Extreme Male Brain Theory? Girls with autism have characteristically more masculine faces

| | September 20, 2017
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This article or excerpt is included in the GLP’s daily curated selection of ideologically diverse news, opinion and analysis of biotechnology innovation.

A new study suggests that boys and girls with autism have facial features that are characteristically more male than female. […] The findings, published in Scientific Reports, could provide evidence for a controversial theory that sees autism as the result of an “extreme male brain.”

The researchers found distinct facial similarities in boys and girls with autism compared to those in the control group. These included differences in the width of the alar base (or nostrils); height of the nose and upper lip; forehead width and height; right upper cheek height; and other subtle facial differences.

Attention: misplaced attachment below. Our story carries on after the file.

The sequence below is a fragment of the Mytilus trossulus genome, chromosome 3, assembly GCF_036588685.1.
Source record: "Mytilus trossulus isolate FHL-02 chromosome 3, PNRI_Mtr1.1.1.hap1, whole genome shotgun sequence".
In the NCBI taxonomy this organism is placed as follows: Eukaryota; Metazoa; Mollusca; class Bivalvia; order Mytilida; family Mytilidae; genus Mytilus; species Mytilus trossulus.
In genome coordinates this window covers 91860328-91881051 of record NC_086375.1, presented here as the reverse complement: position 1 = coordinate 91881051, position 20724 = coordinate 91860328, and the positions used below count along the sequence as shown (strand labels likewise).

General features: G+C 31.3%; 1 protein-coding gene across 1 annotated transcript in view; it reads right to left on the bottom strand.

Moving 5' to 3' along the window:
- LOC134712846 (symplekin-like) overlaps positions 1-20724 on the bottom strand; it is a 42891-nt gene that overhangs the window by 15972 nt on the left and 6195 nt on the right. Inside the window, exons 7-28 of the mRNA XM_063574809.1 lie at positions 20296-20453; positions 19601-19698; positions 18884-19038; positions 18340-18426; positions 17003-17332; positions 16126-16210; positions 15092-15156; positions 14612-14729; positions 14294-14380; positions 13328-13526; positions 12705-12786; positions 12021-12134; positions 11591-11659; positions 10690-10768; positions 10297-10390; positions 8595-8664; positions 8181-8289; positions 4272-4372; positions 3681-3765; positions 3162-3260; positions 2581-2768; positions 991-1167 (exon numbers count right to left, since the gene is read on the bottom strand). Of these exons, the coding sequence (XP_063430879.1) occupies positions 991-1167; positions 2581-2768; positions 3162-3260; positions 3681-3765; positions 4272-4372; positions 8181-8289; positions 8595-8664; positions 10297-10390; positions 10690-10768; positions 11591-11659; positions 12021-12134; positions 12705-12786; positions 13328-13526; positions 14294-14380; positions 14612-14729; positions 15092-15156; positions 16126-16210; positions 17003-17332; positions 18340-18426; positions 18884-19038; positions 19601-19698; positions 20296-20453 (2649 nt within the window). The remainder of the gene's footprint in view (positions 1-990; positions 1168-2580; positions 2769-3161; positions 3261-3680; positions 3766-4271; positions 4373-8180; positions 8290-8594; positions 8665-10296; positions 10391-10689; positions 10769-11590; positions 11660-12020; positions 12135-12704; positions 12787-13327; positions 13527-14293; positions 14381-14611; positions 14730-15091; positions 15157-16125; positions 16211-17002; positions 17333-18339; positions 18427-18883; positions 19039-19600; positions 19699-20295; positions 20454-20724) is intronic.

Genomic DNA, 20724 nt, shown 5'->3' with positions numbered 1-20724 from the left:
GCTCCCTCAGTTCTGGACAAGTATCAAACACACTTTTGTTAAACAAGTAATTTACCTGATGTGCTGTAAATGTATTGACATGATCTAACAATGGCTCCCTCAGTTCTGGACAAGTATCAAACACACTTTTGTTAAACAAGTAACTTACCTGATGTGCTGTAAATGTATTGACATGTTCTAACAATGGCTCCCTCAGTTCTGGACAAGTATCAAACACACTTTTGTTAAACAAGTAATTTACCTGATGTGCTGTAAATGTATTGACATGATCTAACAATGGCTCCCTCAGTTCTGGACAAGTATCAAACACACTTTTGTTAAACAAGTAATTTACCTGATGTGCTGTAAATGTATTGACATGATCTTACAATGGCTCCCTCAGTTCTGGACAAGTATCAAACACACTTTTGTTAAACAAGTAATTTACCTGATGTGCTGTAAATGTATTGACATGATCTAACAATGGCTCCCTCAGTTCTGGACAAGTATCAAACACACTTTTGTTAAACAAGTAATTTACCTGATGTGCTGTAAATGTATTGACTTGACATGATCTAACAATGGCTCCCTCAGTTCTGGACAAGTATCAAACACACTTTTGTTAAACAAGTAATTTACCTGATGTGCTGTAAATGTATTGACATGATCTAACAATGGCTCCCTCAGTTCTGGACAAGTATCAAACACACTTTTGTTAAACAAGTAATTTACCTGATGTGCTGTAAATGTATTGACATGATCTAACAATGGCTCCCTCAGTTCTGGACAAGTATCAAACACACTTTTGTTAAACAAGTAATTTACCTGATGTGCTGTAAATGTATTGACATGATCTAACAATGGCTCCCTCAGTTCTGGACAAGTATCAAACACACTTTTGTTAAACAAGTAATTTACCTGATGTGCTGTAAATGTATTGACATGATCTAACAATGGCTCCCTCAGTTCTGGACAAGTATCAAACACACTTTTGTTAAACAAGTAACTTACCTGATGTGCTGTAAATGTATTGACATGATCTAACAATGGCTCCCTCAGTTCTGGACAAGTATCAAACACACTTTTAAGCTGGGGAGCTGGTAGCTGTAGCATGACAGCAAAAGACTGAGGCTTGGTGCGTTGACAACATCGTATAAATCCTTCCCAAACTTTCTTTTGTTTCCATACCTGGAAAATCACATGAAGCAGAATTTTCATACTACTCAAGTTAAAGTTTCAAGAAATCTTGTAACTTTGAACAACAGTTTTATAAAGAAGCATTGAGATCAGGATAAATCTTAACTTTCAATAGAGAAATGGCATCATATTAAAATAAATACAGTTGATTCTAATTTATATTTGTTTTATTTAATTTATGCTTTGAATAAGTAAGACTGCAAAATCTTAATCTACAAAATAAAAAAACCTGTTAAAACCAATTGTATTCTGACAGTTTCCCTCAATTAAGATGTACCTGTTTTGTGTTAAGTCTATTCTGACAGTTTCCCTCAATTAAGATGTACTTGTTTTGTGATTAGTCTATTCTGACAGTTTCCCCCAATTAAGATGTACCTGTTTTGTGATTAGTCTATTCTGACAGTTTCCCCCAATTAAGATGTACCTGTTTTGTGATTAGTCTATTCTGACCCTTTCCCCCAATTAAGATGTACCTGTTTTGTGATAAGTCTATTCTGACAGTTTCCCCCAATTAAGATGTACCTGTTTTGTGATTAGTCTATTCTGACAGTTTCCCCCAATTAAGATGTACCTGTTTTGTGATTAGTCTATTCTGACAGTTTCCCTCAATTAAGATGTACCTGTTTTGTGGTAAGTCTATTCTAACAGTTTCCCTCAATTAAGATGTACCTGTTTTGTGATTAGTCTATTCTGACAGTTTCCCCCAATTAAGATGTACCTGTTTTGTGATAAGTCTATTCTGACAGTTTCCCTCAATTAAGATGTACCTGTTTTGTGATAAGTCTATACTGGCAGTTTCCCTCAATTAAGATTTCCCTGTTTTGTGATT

The effort to identify a facial phenotype for autism could help improve clinical assessments, leading to diagnosis at a younger age and earlier interventions and treatment. Proponents of extreme male brain theory may see this new study as supporting their claim. Coined in 2002 by Simon Baron-Cohen, now a director of the Autism Research Centre in Cambridge, England, the theory says that people with autism exhibit personality attributes and behaviors typically associated with the male gender, such as lack of empathy and rigid thinking. These common traits of people with autism, the theory asserts, are the result of higher exposure levels of male hormone testosterone during fetal development.

The GLP aggregated and excerpted this blog/article to reflect the diversity of news, opinion, and analysis. Read full, original post: Girls With Autism Look Masculine, Study Shows, Lending Support to Extreme Male Brain Theory

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